One of these memorable moments occurred in the Falaise Pocket, as he was crossing the main road between Falaise and Argentan. While maneuvering a Sherman tank behind two already damaged tanks of his own troop, he found himself under fire from two German Panthers. Without missing a beat, he landed a victorious shot. The shell he fired pierced through the engine compartment of the first Panther, hitting the second tank. The first tank exploded instantly, and the second followed shortly after. With one single shot, two Panther tanks were annihilated. Simply legendary!

The Comet A34 Saint Ready for Battle

Replacing the Shermans, the first new tanks, the Comet A34 Saint, arrived in late January 1945. This tank was a welcome upgrade, boasting greater speed, a lower profile, and a highly accurate 77mm gun! This became evident during its first exercise in Gravelines, France.

The Comet was ready for real action. On April 11, 1945, the 3rd Royal Tank Regiment (3rd RTR) of the 11th Armored Division advanced with Comets through Norddrebber towards the Aller River. Unfortunately, two Comets were destroyed by an anti-tank gun, but a third Comet managed to obliterate the cannon. It was a first cautious victory.

A Takedown by Lieutenant Franzen

That very night, the first commando brigade audaciously forced a crossing of the river, boldly confronting the German adversary head-on. To support the infantry, a squadron of the 3rd RTR was ferried across the river on rafts. Naturally, this move was met with resistance, prompting the German Lieutenant Franzen to receive orders to attack the British forces with his Kampfgruppe Grossan, which included three Tiger tanks.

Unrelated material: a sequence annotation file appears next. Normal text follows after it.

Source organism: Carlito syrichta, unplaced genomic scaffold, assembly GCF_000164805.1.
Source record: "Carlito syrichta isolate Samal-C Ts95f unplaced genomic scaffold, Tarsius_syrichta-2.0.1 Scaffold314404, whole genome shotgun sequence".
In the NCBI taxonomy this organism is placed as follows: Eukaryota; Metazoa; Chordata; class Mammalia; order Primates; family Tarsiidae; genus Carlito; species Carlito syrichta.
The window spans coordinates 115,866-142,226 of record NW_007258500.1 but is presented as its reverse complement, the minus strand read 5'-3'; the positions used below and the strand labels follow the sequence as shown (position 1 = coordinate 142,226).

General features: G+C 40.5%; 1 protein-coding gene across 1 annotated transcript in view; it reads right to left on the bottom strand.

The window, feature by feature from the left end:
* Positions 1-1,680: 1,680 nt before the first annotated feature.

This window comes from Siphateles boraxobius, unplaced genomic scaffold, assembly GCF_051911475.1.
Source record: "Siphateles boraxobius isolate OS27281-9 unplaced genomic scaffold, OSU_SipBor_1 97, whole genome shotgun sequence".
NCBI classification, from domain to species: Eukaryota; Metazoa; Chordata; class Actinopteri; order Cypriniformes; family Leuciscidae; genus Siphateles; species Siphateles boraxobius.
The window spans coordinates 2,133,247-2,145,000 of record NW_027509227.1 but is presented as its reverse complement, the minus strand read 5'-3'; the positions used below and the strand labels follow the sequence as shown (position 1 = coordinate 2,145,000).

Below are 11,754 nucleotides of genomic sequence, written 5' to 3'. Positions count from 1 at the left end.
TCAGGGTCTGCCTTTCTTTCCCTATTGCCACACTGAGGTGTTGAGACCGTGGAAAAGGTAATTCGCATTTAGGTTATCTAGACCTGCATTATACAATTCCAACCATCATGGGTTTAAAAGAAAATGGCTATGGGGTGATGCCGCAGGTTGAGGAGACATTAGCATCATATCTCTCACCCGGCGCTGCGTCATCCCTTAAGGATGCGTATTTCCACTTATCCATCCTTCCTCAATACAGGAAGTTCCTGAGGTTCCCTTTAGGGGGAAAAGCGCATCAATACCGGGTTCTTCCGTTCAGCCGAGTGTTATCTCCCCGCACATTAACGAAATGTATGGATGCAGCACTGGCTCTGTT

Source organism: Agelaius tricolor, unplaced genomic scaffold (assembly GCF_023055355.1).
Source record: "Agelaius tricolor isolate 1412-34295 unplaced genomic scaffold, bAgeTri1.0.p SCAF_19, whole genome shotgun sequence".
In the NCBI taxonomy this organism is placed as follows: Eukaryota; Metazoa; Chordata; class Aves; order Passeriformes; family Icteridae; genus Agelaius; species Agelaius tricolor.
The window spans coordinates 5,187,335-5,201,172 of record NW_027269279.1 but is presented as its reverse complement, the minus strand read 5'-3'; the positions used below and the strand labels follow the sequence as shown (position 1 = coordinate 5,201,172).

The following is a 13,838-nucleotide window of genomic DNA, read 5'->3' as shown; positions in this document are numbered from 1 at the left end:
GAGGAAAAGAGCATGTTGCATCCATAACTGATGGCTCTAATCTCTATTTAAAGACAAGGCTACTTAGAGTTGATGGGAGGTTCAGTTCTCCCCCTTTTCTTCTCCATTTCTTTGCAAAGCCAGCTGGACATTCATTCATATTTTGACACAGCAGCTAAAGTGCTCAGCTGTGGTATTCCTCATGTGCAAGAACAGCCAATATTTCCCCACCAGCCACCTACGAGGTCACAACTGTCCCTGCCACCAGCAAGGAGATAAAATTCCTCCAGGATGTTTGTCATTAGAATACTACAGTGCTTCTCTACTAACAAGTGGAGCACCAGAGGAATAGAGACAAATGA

The next afternoon, the British forces, including Major Langdon's first troop, a squadron from the 3rd RTR, and the King's Shropshire Light Infantry (KSLI), moved through Essel Forest. To pave the way for the Comets, the forest was set ablaze, clearing a path. All was going well until they encountered Tiger Tank F01 led by Lieutenant Franzen. During an attempt to find cover, one Comet was hit and left completely totaled. The KSLI came to the rescue, forcing the German crew to retreat with the help of PIATs.

As Lieutenant Franzen returned and decided to advance again, he lost contact with his infantry. It was perfect timing for a Comet that was lying in wait, seizing the perfect moment for an attack. The Comet fired a shell that hit the fuel tank, setting it ablaze rapidly. Lieutenant Franzen was forced to retreat on foot.

Titch in Action with the Comet

On May 4, 1945, the 11th Armored Division reached the city of Lübeck, where tank gunner Titch Snowling was fighting. Titch arrived at the coast and drove his tank onto a dike, gaining a perfect view over the bay. It was a fortunate position, as he soon spotted German soldiers running towards a kind of submarine, fleeing from the British tanks. Without hesitation, he fired. His shot was on target! The submarine sank, marking an incredible achievement. After all, how many tank gunners can tell such a tale?

Restoring the Old Glory

The Comet A34 Saint has played a monumental role in the grand deeds that have been achieved, including those by Titch. We even had the chance to speak with Titch himself! Although he has recently passed away, the spirit and experiences of him and many other veterans continue to live on through historic pieces of warfare, most notably this incomparable tank.